In this series of blog posts, RFF researchers Virginia D. McConnell and Joshua Linn take a look at the current state of the electric vehicles (EVs) and the effect of current and future policies on the market. Click to read the first, second, third, and fourth installments.
It is clear from our earlier blog that electric vehicles (EVs) are still expensive, that the EV subsidies are large, and that sales are strongly influenced by them. But are there good economic arguments for such subsidies? Standard economic policy analysis holds that where there are “market failures,” government policy can indeed improve social welfare.
Two market failures are most relevant for EVs: greenhouse gases (GHGs) and spillovers (we leave aside market failures relevant to all vehicles such as traffic congestion and accidents). Regarding the first: there are external costs of owning and using vehicles of all types that are not accounted for in vehicle and fuel markets. GHG emissions from gasoline use and carbon-based electricity production contribute to climate change and its associated damages. Gasoline and electricity policies have not historically accounted for such damages.
In effect, the policy decision has been made to address this externality and reduce GHG emissions through increasingly strict CAFE rules, which will cause vehicles to become more fuel efficient and emit fewer GHGs over time. An alternative policy for addressing this market failure is to increase gasoline taxes, which most economists would prefer, but which has proven to be less politically popular.
The CAFE standards set binding GHG limits that must be met regardless of the number of electric vehicles that are sold. Subsidies to EVs change the makeup of the fleet but—if power sector emissions were properly credited—would not affect the average emissions rate of new vehicles sold (more EVs, but less fuel economy improvements from other vehicles). But, because of the preferred treatment for EVs discussed in the last blog, subsidies to EVs could result in higher GHG emissions from new passenger vehicles. Just how much depends on electricity sector policy. If there were a binding cap on electricity sector GHG emissions, EV subsidies would result in more EVs on the road and the associated higher electricity use, but overall electricity sector emissions actually would not increase. Although regional GHG caps exist, the US as a whole does not have such a policy. Instead, there are many local, state, and federal policies promoting renewables. And EPA is preparing GHG regulations for new and existing power plants. With these policies in place along with CAFE, EV subsidies probably increase average GHG emissions rates.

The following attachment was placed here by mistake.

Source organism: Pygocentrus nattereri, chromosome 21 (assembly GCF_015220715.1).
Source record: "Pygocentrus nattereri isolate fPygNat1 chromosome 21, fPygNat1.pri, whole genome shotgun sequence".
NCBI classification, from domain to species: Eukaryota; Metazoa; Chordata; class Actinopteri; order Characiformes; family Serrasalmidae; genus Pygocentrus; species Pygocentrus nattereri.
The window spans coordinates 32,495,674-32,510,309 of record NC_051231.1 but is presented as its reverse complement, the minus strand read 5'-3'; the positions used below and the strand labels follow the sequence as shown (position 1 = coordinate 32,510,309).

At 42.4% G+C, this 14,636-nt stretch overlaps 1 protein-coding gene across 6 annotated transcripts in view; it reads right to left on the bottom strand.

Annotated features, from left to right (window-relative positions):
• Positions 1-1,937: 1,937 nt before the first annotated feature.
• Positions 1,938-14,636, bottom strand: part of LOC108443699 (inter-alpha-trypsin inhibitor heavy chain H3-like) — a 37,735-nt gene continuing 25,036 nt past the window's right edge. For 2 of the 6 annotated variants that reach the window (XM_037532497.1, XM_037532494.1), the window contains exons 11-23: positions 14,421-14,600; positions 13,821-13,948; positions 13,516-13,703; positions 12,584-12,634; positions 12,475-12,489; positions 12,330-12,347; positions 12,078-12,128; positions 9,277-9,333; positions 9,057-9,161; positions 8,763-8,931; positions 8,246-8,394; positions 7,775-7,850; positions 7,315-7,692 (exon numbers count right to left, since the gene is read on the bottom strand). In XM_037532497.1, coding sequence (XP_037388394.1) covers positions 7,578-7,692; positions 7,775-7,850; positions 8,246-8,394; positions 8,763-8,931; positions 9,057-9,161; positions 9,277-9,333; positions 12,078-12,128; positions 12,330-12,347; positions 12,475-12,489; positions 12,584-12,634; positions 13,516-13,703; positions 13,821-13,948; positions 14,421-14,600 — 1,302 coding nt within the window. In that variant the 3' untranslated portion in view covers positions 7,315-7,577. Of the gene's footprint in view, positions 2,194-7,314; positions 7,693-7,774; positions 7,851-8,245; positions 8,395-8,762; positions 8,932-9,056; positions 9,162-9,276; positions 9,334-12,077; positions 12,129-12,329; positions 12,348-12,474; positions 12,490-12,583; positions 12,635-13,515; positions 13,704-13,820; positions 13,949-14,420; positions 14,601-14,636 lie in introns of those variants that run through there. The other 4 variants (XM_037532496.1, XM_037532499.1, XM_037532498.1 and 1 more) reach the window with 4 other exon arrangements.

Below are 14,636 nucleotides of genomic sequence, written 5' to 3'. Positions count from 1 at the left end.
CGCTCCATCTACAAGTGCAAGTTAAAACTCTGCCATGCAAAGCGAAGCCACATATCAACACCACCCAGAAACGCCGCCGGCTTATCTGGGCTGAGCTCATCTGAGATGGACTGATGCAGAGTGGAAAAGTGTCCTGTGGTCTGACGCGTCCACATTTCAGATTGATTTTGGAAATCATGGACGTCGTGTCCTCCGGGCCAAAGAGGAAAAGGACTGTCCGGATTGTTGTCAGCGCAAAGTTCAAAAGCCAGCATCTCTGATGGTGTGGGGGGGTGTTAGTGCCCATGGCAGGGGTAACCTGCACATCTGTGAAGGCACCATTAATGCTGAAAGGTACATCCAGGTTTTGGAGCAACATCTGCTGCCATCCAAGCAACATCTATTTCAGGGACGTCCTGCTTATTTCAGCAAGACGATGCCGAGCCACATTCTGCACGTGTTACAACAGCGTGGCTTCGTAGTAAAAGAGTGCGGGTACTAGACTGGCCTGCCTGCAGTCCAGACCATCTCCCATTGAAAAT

So, it would appear that in the presence of stricter CAFE standards, EV subsidies over the next few years cannot be justified on the basis of reducing GHG emissions. But, if there are advances in EVs, there is a potential for much lower GHG emissions and less reliance on oil over the long term. Many argue that EVs hold such promise but, because they are at an early stage of development, manufacturing and consumer learning will determine their future success in the market.